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Cauliflower

...a Caribbean favourite

By Shirley Hall

Author of The New Caribbean Home Garden Handbook, cauliflower is another of the veggies you wonder how it evolved. It is a bit difficult to grow, but easy to cook in a variety of tasty dishes.

Cauliflower is a delicious standard for stir-fry, great, crispy raw in salads, creamed, or curried.

It is one of the Caribbean's most popular vegetables. It is part of the cabbage family and believed to have originated in Asia Minor. For 2,500 years, cauliflower has been a part of the diet in Turkey.

Early traders brought it to Europe. The Italians became famous for spicy cauliflower salads while the French chefs created creamy cauliflower soups. Asians mix vegetables and curry to make a cauliflower stew.

Trinidad enjoyed over 600,000 pounds of cauliflower last year.

Cauliflower has a white head, which consists of unformed flower buds that average six inches in diameter. The head is called a 'curd'. The curd forms off of a stalk.

As the curd is pulled apart, the cauliflower looks like a small tree enclosed in stiff green leaves, which provide protection from the sun. This leaf protection slows or stops the development of chlorophyll, which contributes to the head being white.

Raw cauliflower is firm and slightly bitter in flavour.

I've had reasonably good luck growing cauliflower but my secret is it needs partial shade. First I tried thick green shade cloth on a frame to shade during the hottest hours. I find translucent blue plastic even better as it permits constant partial sun.

The sun fights fungus, one of cauliflower's biggest enemies. If cauliflower is kept too wet the curd or head will turn brown from mildew. Cabbage-worms and black rot are cauliflower's most common enemy.

Seedlings should be at least four inches tall before transplanting. They should be spaced in the rows at least a foot apart. Cauliflower is best planted in raised beds so the soil can easily drain. Any interruption in the growing cycle of cauliflower, such as intense heat, drought, or hard rain, may stunt the development of the edible head. Cauliflower needs constant water, and biweekly fertiliser high in nitrogen.

When buying always seek clean tight white cauliflower heads with no spots. In cauliflower, size has no relation to quality. Uncooked heads are best kept in the fridge stem side down in a paper or plastic bag with a few holes poked in it.

This should prevent moisture and mildew from developing, and keep up to seven days.

Cauliflower is very nutritional especially when eaten raw. One cup of raw cauliflower has only 25 calories. It is very rich in vitamins K, and C. One cup has more than the daily requirement of B6, B5, B3, folate, biotin, magnesium, iron, manganese, and molybdenum. Again, the best cauliflower is organically grown as agricultural chemicals may offset all of cauliflower's nutritional value.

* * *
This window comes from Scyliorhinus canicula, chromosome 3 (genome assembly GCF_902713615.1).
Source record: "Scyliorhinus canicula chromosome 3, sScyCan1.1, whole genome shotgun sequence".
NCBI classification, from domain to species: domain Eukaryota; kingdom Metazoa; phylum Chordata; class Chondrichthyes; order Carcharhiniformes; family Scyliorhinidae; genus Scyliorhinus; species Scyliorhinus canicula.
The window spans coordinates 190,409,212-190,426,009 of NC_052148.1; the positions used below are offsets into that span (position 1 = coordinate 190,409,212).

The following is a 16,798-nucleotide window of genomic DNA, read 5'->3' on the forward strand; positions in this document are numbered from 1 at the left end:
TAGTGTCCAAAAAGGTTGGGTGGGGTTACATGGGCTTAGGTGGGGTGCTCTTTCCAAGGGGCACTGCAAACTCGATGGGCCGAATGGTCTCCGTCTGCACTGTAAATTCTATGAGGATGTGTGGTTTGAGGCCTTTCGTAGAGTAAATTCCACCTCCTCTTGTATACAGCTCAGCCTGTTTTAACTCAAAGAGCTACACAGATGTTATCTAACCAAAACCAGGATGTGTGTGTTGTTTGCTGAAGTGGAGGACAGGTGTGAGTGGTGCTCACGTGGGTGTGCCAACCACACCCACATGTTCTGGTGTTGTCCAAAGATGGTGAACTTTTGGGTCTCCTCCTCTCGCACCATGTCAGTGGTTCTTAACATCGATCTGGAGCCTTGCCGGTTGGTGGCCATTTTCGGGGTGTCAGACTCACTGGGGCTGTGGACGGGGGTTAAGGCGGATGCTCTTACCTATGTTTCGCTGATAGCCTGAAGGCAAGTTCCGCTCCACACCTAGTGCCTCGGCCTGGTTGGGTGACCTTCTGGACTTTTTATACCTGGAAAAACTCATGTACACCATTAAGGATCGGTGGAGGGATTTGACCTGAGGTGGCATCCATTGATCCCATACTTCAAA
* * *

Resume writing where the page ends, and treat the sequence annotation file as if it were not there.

Cauliflower and other members of the cabbage family have compounds that activate enzymes, which may disable and eliminate cancer-causing agents.

Did you know?

Cauliflower's Latin reference is brassica oleracea var. botrytis. Cauliflower may yellow when in alkaline water. For whiter cauliflower, add a tbsp of milk, or lemon juice to the water. Do not cook cauliflower in an aluminium or cast iron pot. The chemical compounds in cauliflower will react with the aluminium and turn the vegetable yellow. While in an iron pot, it will turn a brown or blue-green colour.

Health note:

Cauliflower contains allicin to improve heart health and reduce the risk of strokes, and also selenium, which with vitamin C strengthens the immune system. Cauliflower assists to maintain a healthy cholesterol level. It has folate, a B vitamin needed for cell growth and replication. Cauliflower is recommended to women who are pregnant to help properly develop unborn children. Cauliflower is an excellent source of fibre to improve colon health and prevent cancer. It is also a blood and liver detoxifier. Cauliflower with turmeric may prevent or inhibit the spread of established prostate cancer.

Cauliflower lomain stir fry

Ingredients: 1lb cauliflower – broken into the florets, 1 clove garlic crushed, 2 tbsp vegetable oil for frying, 1 cup carrots chopped small, 2 pimento seasoning peppers sliced into 1 inch rings, 1 medium onion chopped into wedges, 1 tbsp sesame oil, 1 packet Chinese long noodles.

Method: Boil noodles according to directions. Heat oil to medium high in wok or large frying pan. Add carrots and cook for two minutes. Add sweet pepper and onions and cook for two minutes before adding pimento pieces. Stirring cook for two minutes. Add cooked and drained Chinese noodles and combine thoroughly with sesame oil. Serves 6-8.

Note: Meat may be added but only at the very beginning permitting flesh to cook and season for at least ten minutes.

Braised cauliflower

Ingredients: 1 medium head cauliflower (about 2lbs), 1 tsp sesame oil, salt, pepper and seasonings to taste

Method: Cut cauliflower into quarters and slice again into quarter inch thick pieces. Mix slices, oil, and seasonings in a large bowl. Spread on a non-stick baking sheet. Bake 25 minutes at 400 degrees. Turn the cauliflower every ten minutes until cauliflower is browned.

Easy cauliflower soup

Ingredients: 1 head cauliflower including the leaves, 1 medium onion, 2 large potatoes well washed, 1 stalk celery with leaves – all chopped small, 1 bunch chives chopped and separated into 2 piles, cubes veggie bouillon, 3 cups water, 1 tbsp margarine or oil for

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